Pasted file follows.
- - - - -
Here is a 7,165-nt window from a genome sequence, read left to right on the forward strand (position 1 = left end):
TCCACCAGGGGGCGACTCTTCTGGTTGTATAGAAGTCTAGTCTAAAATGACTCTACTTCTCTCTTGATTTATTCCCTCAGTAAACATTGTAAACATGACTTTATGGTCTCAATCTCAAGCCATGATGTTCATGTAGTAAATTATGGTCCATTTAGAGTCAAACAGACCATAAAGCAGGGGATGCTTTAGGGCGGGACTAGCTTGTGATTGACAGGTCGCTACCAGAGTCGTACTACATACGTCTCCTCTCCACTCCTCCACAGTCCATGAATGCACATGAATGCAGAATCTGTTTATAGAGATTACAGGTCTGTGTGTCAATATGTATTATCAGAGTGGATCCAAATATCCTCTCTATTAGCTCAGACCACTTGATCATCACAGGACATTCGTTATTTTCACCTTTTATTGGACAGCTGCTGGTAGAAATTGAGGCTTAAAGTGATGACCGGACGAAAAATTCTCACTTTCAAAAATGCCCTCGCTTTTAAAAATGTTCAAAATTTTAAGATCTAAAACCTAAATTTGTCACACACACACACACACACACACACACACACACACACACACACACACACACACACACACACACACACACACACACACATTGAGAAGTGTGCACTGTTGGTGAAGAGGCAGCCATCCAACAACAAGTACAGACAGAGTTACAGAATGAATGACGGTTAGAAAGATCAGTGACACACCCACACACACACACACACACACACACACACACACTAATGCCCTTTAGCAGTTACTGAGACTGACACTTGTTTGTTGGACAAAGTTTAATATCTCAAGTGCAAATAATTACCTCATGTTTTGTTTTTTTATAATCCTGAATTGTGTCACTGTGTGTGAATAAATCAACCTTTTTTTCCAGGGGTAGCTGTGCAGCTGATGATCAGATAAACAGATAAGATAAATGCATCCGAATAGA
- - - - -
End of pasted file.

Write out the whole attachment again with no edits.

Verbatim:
Here is a 7,165-nt window from a genome sequence, read left to right on the forward strand (position 1 = left end):
TCCACCAGGGGGCGACTCTTCTGGTTGTATAGAAGTCTAGTCTAAAATGACTCTACTTCTCTCTTGATTTATTCCCTCAGTAAACATTGTAAACATGACTTTATGGTCTCAATCTCAAGCCATGATGTTCATGTAGTAAATTATGGTCCATTTAGAGTCAAACAGACCATAAAGCAGGGGATGCTTTAGGGCGGGACTAGCTTGTGATTGACAGGTCGCTACCAGAGTCGTACTACATACGTCTCCTCTCCACTCCTCCACAGTCCATGAATGCACATGAATGCAGAATCTGTTTATAGAGATTACAGGTCTGTGTGTCAATATGTATTATCAGAGTGGATCCAAATATCCTCTCTATTAGCTCAGACCACTTGATCATCACAGGACATTCGTTATTTTCACCTTTTATTGGACAGCTGCTGGTAGAAATTGAGGCTTAAAGTGATGACCGGACGAAAAATTCTCACTTTCAAAAATGCCCTCGCTTTTAAAAATGTTCAAAATTTTAAGATCTAAAACCTAAATTTGTCACACACACACACACACACACACACACACACACACACACACACACACACACACACACACACACACACACACACACACATTGAGAAGTGTGCACTGTTGGTGAAGAGGCAGCCATCCAACAACAAGTACAGACAGAGTTACAGAATGAATGACGGTTAGAAAGATCAGTGACACACCCACACACACACACACACACACACACACACACACTAATGCCCTTTAGCAGTTACTGAGACTGACACTTGTTTGTTGGACAAAGTTTAATATCTCAAGTGCAAATAATTACCTCATGTTTTGTTTTTTTATAATCCTGAATTGTGTCACTGTGTGTGAATAAATCAACCTTTTTTTCCAGGGGTAGCTGTGCAGCTGATGATCAGATAAACAGATAAGATAAATGCATCCGAATAGA